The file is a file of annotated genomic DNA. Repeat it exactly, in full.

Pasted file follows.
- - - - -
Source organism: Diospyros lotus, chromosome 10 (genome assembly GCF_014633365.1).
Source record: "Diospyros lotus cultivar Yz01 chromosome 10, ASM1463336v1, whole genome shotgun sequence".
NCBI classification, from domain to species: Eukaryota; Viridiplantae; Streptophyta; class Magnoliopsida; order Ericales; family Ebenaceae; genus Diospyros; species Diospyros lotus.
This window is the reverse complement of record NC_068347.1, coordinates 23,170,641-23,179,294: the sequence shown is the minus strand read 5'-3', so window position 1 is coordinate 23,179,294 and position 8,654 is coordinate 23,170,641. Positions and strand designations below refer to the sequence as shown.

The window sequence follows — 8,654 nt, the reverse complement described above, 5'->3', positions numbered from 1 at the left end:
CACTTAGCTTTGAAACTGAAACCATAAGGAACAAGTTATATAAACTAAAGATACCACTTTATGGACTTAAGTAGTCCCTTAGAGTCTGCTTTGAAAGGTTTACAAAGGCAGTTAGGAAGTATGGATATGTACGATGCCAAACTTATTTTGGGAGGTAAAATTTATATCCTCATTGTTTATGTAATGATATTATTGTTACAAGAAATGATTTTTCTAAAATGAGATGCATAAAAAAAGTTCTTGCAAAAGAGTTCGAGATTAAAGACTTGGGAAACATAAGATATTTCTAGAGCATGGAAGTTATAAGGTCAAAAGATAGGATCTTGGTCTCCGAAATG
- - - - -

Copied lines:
Source organism: Diospyros lotus, chromosome 10 (genome assembly GCF_014633365.1).
Source record: "Diospyros lotus cultivar Yz01 chromosome 10, ASM1463336v1, whole genome shotgun sequence".
NCBI classification, from domain to species: Eukaryota; Viridiplantae; Streptophyta; class Magnoliopsida; order Ericales; family Ebenaceae; genus Diospyros; species Diospyros lotus.
This window is the reverse complement of record NC_068347.1, coordinates 23,170,641-23,179,294: the sequence shown is the minus strand read 5'-3', so window position 1 is coordinate 23,179,294 and position 8,654 is coordinate 23,170,641. Positions and strand designations below refer to the sequence as shown.

The window sequence follows — 8,654 nt, the reverse complement described above, 5'->3', positions numbered from 1 at the left end:
CACTTAGCTTTGAAACTGAAACCATAAGGAACAAGTTATATAAACTAAAGATACCACTTTATGGACTTAAGTAGTCCCTTAGAGTCTGCTTTGAAAGGTTTACAAAGGCAGTTAGGAAGTATGGATATGTACGATGCCAAACTTATTTTGGGAGGTAAAATTTATATCCTCATTGTTTATGTAATGATATTATTGTTACAAGAAATGATTTTTCTAAAATGAGATGCATAAAAAAAGTTCTTGCAAAAGAGTTCGAGATTAAAGACTTGGGAAACATAAGATATTTCTAGAGCATGGAAGTTATAAGGTCAAAAGATAGGATCTTGGTCTCCGAAATG